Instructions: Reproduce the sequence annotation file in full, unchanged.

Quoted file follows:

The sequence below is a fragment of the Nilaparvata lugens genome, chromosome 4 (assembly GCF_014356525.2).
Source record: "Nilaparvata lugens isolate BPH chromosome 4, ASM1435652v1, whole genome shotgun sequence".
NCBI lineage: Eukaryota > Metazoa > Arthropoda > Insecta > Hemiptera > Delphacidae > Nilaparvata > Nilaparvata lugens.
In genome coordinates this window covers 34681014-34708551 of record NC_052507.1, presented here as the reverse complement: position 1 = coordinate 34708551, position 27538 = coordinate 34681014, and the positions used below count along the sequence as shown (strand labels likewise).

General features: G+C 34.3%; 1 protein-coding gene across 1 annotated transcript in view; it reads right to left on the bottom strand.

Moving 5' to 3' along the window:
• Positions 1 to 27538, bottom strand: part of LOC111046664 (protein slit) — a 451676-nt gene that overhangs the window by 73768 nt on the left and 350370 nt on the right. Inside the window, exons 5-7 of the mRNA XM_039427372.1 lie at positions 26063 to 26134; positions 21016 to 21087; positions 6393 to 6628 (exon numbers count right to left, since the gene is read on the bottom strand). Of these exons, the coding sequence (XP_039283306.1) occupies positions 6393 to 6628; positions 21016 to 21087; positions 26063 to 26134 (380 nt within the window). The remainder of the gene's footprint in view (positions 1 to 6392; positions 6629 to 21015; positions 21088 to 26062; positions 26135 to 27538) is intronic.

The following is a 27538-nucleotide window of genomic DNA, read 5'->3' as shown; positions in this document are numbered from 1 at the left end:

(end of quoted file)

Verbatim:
The sequence below is a fragment of the Nilaparvata lugens genome, chromosome 4 (assembly GCF_014356525.2).
Source record: "Nilaparvata lugens isolate BPH chromosome 4, ASM1435652v1, whole genome shotgun sequence".
NCBI lineage: Eukaryota > Metazoa > Arthropoda > Insecta > Hemiptera > Delphacidae > Nilaparvata > Nilaparvata lugens.
In genome coordinates this window covers 34681014-34708551 of record NC_052507.1, presented here as the reverse complement: position 1 = coordinate 34708551, position 27538 = coordinate 34681014, and the positions used below count along the sequence as shown (strand labels likewise).

General features: G+C 34.3%; 1 protein-coding gene across 1 annotated transcript in view; it reads right to left on the bottom strand.

Moving 5' to 3' along the window:
• Positions 1 to 27538, bottom strand: part of LOC111046664 (protein slit) — a 451676-nt gene that overhangs the window by 73768 nt on the left and 350370 nt on the right. Inside the window, exons 5-7 of the mRNA XM_039427372.1 lie at positions 26063 to 26134; positions 21016 to 21087; positions 6393 to 6628 (exon numbers count right to left, since the gene is read on the bottom strand). Of these exons, the coding sequence (XP_039283306.1) occupies positions 6393 to 6628; positions 21016 to 21087; positions 26063 to 26134 (380 nt within the window). The remainder of the gene's footprint in view (positions 1 to 6392; positions 6629 to 21015; positions 21088 to 26062; positions 26135 to 27538) is intronic.

The following is a 27538-nucleotide window of genomic DNA, read 5'->3' as shown; positions in this document are numbered from 1 at the left end: